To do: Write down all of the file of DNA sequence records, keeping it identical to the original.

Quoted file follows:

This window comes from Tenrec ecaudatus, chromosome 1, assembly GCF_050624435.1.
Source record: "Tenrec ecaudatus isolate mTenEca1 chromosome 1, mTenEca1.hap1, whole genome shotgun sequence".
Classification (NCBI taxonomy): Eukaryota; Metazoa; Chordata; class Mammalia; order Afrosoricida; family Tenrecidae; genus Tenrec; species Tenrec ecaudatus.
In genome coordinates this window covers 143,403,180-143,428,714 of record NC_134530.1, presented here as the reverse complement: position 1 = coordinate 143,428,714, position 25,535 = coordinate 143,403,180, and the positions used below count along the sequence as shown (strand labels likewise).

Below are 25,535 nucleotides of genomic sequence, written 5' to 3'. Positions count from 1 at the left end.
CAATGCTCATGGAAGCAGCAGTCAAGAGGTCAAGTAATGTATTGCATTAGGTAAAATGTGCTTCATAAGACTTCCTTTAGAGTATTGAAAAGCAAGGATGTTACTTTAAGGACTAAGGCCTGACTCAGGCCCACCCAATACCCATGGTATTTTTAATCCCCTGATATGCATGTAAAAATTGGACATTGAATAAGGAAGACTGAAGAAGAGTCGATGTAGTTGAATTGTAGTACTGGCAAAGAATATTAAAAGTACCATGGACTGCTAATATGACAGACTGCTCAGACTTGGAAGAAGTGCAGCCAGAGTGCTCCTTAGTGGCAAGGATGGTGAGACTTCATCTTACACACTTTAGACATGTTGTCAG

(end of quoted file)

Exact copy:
This window comes from Tenrec ecaudatus, chromosome 1, assembly GCF_050624435.1.
Source record: "Tenrec ecaudatus isolate mTenEca1 chromosome 1, mTenEca1.hap1, whole genome shotgun sequence".
Classification (NCBI taxonomy): Eukaryota; Metazoa; Chordata; class Mammalia; order Afrosoricida; family Tenrecidae; genus Tenrec; species Tenrec ecaudatus.
In genome coordinates this window covers 143,403,180-143,428,714 of record NC_134530.1, presented here as the reverse complement: position 1 = coordinate 143,428,714, position 25,535 = coordinate 143,403,180, and the positions used below count along the sequence as shown (strand labels likewise).

Below are 25,535 nucleotides of genomic sequence, written 5' to 3'. Positions count from 1 at the left end.
CAATGCTCATGGAAGCAGCAGTCAAGAGGTCAAGTAATGTATTGCATTAGGTAAAATGTGCTTCATAAGACTTCCTTTAGAGTATTGAAAAGCAAGGATGTTACTTTAAGGACTAAGGCCTGACTCAGGCCCACCCAATACCCATGGTATTTTTAATCCCCTGATATGCATGTAAAAATTGGACATTGAATAAGGAAGACTGAAGAAGAGTCGATGTAGTTGAATTGTAGTACTGGCAAAGAATATTAAAAGTACCATGGACTGCTAATATGACAGACTGCTCAGACTTGGAAGAAGTGCAGCCAGAGTGCTCCTTAGTGGCAAGGATGGTGAGACTTCATCTTACACACTTTAGACATGTTGTCAG